I found this fascinating: the story of the growth of the bottled water industry, and the advertising that made it happen.
This is an interesting case. I don't think advertising can make people buy something for which they don't feel a real need or which isn't so rewarding in some way that people come to see it as a need, and which doesn't to some degree provide what it purports to provide. At least not over a period of years--little bubbles of basically nonsensical enthusiasm--fads--can probably be generated with little more than clever marketing. But bottled water seems to be somewhere between those. I suspect that most people who habitually drink bottled water have a vague idea that it's healthier than tap water, but as the article says for most people this is not true. So apparently it is satisfying a need that is either based on misinformation, uncorrected for decades now, or is just some purely emotional but nevertheless persistent phenomenon.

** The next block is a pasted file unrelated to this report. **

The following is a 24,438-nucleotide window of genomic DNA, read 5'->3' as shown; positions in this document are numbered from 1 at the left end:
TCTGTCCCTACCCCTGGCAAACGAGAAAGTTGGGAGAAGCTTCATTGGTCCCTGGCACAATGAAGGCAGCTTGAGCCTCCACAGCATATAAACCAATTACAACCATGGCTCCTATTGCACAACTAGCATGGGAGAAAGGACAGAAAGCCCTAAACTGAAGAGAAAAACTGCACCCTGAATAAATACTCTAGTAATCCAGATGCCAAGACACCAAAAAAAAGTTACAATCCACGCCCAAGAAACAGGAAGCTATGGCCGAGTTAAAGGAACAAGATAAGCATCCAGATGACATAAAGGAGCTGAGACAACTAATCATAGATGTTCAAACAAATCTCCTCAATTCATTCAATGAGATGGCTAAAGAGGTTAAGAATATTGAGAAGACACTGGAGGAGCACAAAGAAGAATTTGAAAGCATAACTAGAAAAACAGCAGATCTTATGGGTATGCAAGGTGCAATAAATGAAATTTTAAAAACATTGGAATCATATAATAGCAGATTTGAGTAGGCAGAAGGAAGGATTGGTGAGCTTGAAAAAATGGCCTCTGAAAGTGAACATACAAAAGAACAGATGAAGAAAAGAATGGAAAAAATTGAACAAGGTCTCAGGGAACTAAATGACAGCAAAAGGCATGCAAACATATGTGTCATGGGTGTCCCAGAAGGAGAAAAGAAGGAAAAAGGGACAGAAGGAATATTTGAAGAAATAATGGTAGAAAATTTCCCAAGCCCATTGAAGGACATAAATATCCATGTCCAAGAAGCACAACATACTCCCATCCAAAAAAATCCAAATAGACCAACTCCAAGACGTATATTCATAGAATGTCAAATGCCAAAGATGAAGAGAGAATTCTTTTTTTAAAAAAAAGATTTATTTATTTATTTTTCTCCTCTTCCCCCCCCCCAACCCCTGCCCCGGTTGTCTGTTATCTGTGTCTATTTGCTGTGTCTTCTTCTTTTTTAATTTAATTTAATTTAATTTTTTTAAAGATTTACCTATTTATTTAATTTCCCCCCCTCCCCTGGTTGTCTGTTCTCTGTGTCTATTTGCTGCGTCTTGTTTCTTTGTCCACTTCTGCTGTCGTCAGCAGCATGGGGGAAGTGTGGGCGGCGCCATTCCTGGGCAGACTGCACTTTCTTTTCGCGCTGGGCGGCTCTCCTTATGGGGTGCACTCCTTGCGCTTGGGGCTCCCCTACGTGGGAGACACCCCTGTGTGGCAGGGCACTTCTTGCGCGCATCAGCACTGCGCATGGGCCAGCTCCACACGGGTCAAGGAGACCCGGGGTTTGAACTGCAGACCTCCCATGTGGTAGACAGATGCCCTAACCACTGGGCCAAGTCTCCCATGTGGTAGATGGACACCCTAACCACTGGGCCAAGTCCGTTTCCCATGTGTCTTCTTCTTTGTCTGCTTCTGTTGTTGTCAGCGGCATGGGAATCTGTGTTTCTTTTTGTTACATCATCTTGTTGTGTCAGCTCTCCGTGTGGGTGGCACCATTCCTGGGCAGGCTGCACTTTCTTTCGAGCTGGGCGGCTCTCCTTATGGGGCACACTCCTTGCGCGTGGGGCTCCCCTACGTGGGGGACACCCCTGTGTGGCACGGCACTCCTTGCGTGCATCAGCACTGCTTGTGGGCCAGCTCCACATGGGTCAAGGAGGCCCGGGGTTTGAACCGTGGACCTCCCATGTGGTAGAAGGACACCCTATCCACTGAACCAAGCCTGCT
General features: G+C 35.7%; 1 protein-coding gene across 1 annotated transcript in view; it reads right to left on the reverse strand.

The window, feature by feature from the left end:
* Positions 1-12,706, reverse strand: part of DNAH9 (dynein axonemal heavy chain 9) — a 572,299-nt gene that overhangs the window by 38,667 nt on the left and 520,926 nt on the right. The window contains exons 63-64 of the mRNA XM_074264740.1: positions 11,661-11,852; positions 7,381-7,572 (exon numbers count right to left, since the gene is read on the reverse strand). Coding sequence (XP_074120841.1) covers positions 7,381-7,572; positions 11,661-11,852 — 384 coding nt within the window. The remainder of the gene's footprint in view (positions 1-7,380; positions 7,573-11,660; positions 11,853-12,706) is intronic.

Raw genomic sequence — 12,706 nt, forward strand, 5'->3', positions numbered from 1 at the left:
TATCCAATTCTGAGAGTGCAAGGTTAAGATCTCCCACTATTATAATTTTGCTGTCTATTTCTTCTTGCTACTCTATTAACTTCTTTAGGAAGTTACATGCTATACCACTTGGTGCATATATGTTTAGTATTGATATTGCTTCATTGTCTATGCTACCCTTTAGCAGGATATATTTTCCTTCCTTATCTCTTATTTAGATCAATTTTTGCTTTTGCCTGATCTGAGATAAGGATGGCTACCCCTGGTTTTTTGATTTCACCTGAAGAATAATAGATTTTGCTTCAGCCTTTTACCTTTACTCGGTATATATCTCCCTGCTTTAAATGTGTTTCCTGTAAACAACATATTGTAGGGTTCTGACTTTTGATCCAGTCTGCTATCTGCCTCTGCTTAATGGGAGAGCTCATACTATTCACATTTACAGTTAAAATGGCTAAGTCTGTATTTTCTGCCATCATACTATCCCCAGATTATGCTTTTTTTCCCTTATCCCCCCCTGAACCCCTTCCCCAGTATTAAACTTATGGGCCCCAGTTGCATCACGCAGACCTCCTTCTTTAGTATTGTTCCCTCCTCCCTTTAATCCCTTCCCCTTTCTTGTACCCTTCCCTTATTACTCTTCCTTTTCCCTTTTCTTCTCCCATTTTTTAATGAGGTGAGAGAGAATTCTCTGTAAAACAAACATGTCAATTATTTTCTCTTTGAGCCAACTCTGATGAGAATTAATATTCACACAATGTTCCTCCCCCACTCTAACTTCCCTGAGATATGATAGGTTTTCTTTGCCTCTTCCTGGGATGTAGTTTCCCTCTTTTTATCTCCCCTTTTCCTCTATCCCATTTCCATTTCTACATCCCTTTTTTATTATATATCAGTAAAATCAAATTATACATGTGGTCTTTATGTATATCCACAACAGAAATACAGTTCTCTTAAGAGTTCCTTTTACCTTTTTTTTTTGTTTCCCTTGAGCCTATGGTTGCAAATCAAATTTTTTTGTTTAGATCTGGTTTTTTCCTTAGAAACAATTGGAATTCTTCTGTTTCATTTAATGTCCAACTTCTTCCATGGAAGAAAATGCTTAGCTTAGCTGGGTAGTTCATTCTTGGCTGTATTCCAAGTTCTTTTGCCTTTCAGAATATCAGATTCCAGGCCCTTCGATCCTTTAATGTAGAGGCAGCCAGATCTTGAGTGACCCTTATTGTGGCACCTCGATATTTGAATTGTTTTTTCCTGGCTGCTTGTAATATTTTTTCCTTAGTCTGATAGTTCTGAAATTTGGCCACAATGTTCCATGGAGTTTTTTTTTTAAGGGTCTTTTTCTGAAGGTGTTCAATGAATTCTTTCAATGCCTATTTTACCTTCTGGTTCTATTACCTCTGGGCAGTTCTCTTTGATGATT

Not unrelated: 22 cheery facts about discarded plastic, of which water and soft drink bottles no doubt constitute a large portion.